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Judicial review gains ground

Duncan Field

The government has focused a lot of attention on judicial review of planning decisions and introduced reforms intended to make it harder to initiate proceedings and speed up the judicial review process. 

For all those good intentions, a change in case law means that objectors are casting the net of judicial review wider still, potentially affecting all planning decisions taken.
Until recently, it was commonly understood that interpretation of planning policy was primarily a matter for the decision-maker. But in Tesco Stores v Dundee City Council [2012], the Supreme Court considered a challenge to a planning permission for an out-of-centre store on the basis that the council had misinterpreted and, therefore, misapplied certain policy tests.
It was held that policy should be interpreted objectively in accordance with the language used and read in its proper context, so it was a matter for the court. The rationale for this was that the public is entitled to rely on a policy document as it stands and not have to be concerned about the views of its author about what it means.
Since the Dundee case, predictably there have been several challenges to decisions by councils, inspectors and the secretary of state that have included the incorrect interpretation of policy as a ground for review. Those cases show how easy it is to add policy interpretation as a basis for challenge to a decision, but they also demonstrate its limitations. 
The courts have recognised that policy documents should not be construed as if they were statutes or contracts; wording will be given its ordinary meaning and some allowance will be made in relation to the precise language that is used. The courts also accept that many policy statements are drafted in such a way as to require an exercise of judgement in their application; once policy has been interpreted objectively, how that policy is applied is a matter for the decision-maker and the court will only interfere with this if the decision-maker has behaved irrationally.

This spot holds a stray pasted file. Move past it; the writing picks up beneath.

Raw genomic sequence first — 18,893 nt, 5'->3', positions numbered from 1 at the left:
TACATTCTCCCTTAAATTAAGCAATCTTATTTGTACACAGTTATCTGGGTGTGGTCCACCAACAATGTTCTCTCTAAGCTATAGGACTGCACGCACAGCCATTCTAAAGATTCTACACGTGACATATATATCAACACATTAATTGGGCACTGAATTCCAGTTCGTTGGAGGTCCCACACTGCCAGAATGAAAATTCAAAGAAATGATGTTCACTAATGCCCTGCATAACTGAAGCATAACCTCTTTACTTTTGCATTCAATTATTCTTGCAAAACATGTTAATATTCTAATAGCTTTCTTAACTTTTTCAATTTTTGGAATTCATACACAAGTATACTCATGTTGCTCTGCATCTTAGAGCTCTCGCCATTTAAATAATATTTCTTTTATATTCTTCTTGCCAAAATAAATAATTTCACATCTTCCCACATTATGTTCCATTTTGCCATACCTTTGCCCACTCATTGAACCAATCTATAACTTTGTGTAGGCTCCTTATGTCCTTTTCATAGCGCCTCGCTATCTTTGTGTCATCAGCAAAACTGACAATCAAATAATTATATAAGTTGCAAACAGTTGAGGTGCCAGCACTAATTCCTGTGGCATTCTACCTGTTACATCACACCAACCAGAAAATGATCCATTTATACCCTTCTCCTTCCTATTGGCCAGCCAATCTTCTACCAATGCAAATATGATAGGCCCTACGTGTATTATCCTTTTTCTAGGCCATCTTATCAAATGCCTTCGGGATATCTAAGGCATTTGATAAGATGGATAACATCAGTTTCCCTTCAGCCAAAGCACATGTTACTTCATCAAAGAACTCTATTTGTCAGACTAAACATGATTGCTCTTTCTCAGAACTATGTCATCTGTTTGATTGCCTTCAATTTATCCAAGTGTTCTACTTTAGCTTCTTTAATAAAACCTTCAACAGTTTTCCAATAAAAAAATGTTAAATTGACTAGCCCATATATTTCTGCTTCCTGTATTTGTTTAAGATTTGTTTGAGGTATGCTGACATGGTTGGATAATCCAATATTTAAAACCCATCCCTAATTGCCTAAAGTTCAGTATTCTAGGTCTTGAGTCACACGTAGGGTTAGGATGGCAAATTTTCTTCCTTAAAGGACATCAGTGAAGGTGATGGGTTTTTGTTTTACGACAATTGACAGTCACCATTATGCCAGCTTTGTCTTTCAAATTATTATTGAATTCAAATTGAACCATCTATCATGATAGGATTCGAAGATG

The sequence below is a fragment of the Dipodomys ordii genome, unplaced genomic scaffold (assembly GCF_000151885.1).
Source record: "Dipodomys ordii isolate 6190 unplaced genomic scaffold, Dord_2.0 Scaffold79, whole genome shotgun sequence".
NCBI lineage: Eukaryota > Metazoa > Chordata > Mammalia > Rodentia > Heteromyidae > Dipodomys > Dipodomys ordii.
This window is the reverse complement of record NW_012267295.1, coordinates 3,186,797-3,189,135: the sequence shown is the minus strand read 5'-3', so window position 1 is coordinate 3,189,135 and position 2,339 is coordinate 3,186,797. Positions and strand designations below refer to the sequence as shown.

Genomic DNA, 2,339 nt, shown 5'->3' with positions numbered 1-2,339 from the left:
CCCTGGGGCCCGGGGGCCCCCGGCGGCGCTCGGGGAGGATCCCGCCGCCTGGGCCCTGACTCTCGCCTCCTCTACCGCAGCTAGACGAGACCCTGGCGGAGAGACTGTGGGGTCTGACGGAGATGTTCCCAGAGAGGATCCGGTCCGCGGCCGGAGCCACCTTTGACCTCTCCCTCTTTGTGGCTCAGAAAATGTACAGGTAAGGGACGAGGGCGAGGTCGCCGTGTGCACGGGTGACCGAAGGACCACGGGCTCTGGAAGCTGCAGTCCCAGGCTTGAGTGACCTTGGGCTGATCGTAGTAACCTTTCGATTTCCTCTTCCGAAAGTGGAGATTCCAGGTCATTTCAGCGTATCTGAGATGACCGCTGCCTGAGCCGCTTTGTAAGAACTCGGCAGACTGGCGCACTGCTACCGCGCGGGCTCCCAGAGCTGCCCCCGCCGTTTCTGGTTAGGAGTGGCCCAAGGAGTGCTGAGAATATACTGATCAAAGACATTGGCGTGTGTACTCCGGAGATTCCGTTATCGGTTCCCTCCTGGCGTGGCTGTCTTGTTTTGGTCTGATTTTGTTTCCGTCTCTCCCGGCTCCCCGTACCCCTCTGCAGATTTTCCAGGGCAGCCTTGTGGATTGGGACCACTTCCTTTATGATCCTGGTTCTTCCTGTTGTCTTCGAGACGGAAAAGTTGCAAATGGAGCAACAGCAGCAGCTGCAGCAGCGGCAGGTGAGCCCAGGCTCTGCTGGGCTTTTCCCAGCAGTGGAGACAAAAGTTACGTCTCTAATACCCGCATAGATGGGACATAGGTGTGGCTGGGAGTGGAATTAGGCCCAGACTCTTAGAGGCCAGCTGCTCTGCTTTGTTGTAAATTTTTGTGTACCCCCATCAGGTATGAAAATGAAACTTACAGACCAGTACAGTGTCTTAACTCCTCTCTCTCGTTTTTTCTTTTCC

So how best to guard against this threat of judicial review?
1) Use concise, clear, plain English when drafting policy. This reduces argument in the first place.
2) When applying policy, give wording its ordinary meaning – try not to stretch it to mean what you want it to say. It is a question of law so seek the second opinion of a lawyer.
3) When faced with conflicting but plausible interpretations of policy, identify which you think is correct but countenance how the outcome would differ (if at all) if the other interpretation were correct. If it would not make a difference, this could be fatal to any judicial review claim. 
The Prime Minister has expressed his “frustration” that judicial reviews have become “something of an industry”. Unfortunately for him, the industry is alive and well and a new product line has been added. 
Duncan Field is a partner in the Planning team at Wragge & Co LLP

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